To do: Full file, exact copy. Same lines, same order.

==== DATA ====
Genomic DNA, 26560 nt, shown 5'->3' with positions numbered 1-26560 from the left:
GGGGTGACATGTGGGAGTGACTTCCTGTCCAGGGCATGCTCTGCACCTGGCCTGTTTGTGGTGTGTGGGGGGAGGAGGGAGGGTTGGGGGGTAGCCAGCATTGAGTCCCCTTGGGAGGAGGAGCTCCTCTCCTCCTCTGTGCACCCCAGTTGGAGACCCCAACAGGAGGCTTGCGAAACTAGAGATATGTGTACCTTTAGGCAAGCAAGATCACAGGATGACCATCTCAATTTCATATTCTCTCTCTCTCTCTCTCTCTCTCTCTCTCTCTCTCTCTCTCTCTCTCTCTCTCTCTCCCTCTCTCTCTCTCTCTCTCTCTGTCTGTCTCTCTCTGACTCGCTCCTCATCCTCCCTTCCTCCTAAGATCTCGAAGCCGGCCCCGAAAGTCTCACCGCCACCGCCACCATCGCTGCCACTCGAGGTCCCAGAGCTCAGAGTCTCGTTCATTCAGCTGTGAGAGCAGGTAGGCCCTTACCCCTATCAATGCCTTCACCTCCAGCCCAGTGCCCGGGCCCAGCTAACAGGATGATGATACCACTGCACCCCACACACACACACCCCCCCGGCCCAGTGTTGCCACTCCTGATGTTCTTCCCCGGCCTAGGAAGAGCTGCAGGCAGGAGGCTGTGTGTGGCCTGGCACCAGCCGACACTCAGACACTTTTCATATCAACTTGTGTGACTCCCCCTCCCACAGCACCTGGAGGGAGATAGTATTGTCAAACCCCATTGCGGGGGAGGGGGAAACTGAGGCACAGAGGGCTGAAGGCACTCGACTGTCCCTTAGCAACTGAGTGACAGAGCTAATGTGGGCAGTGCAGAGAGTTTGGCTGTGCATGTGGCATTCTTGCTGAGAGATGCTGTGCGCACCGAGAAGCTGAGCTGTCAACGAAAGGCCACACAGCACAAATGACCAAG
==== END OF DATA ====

Genomic DNA, 26560 nt, shown 5'->3' with positions numbered 1-26560 from the left:
GGGGTGACATGTGGGAGTGACTTCCTGTCCAGGGCATGCTCTGCACCTGGCCTGTTTGTGGTGTGTGGGGGGAGGAGGGAGGGTTGGGGGGTAGCCAGCATTGAGTCCCCTTGGGAGGAGGAGCTCCTCTCCTCCTCTGTGCACCCCAGTTGGAGACCCCAACAGGAGGCTTGCGAAACTAGAGATATGTGTACCTTTAGGCAAGCAAGATCACAGGATGACCATCTCAATTTCATATTCTCTCTCTCTCTCTCTCTCTCTCTCTCTCTCTCTCTCTCTCTCTCTCTCTCTCTCTCCCTCTCTCTCTCTCTCTCTCTCTGTCTGTCTCTCTCTGACTCGCTCCTCATCCTCCCTTCCTCCTAAGATCTCGAAGCCGGCCCCGAAAGTCTCACCGCCACCGCCACCATCGCTGCCACTCGAGGTCCCAGAGCTCAGAGTCTCGTTCATTCAGCTGTGAGAGCAGGTAGGCCCTTACCCCTATCAATGCCTTCACCTCCAGCCCAGTGCCCGGGCCCAGCTAACAGGATGATGATACCACTGCACCCCACACACACACACCCCCCCGGCCCAGTGTTGCCACTCCTGATGTTCTTCCCCGGCCTAGGAAGAGCTGCAGGCAGGAGGCTGTGTGTGGCCTGGCACCAGCCGACACTCAGACACTTTTCATATCAACTTGTGTGACTCCCCCTCCCACAGCACCTGGAGGGAGATAGTATTGTCAAACCCCATTGCGGGGGAGGGGGAAACTGAGGCACAGAGGGCTGAAGGCACTCGACTGTCCCTTAGCAACTGAGTGACAGAGCTAATGTGGGCAGTGCAGAGAGTTTGGCTGTGCATGTGGCATTCTTGCTGAGAGATGCTGTGCGCACCGAGAAGCTGAGCTGTCAACGAAAGGCCACACAGCACAAATGACCAAG